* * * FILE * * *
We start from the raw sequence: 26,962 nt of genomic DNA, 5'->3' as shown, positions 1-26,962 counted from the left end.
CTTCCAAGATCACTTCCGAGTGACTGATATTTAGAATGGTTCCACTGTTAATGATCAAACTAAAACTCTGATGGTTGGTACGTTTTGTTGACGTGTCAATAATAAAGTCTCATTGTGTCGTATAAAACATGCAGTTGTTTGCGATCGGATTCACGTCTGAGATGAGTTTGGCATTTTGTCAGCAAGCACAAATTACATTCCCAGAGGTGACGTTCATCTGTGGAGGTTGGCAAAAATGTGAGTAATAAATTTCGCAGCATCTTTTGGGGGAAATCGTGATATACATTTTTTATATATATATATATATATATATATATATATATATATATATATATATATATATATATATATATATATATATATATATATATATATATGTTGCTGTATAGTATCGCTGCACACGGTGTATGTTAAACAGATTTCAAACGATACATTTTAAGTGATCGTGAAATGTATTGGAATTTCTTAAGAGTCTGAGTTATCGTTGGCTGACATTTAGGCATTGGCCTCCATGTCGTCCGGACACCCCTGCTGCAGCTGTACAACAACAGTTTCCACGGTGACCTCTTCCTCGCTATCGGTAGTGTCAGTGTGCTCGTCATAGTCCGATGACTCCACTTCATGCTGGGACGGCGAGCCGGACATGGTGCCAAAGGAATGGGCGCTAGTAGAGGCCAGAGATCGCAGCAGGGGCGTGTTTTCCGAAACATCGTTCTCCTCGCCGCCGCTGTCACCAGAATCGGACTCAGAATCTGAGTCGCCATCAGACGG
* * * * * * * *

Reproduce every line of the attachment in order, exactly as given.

We start from the raw sequence: 26,962 nt of genomic DNA, 5'->3' as shown, positions 1-26,962 counted from the left end.
CTTCCAAGATCACTTCCGAGTGACTGATATTTAGAATGGTTCCACTGTTAATGATCAAACTAAAACTCTGATGGTTGGTACGTTTTGTTGACGTGTCAATAATAAAGTCTCATTGTGTCGTATAAAACATGCAGTTGTTTGCGATCGGATTCACGTCTGAGATGAGTTTGGCATTTTGTCAGCAAGCACAAATTACATTCCCAGAGGTGACGTTCATCTGTGGAGGTTGGCAAAAATGTGAGTAATAAATTTCGCAGCATCTTTTGGGGGAAATCGTGATATACATTTTTTATATATATATATATATATATATATATATATATATATATATATATATATATATATATATATATATATATATATATATATATATATATGTTGCTGTATAGTATCGCTGCACACGGTGTATGTTAAACAGATTTCAAACGATACATTTTAAGTGATCGTGAAATGTATTGGAATTTCTTAAGAGTCTGAGTTATCGTTGGCTGACATTTAGGCATTGGCCTCCATGTCGTCCGGACACCCCTGCTGCAGCTGTACAACAACAGTTTCCACGGTGACCTCTTCCTCGCTATCGGTAGTGTCAGTGTGCTCGTCATAGTCCGATGACTCCACTTCATGCTGGGACGGCGAGCCGGACATGGTGCCAAAGGAATGGGCGCTAGTAGAGGCCAGAGATCGCAGCAGGGGCGTGTTTTCCGAAACATCGTTCTCCTCGCCGCCGCTGTCACCAGAATCGGACTCAGAATCTGAGTCGCCATCAGACGG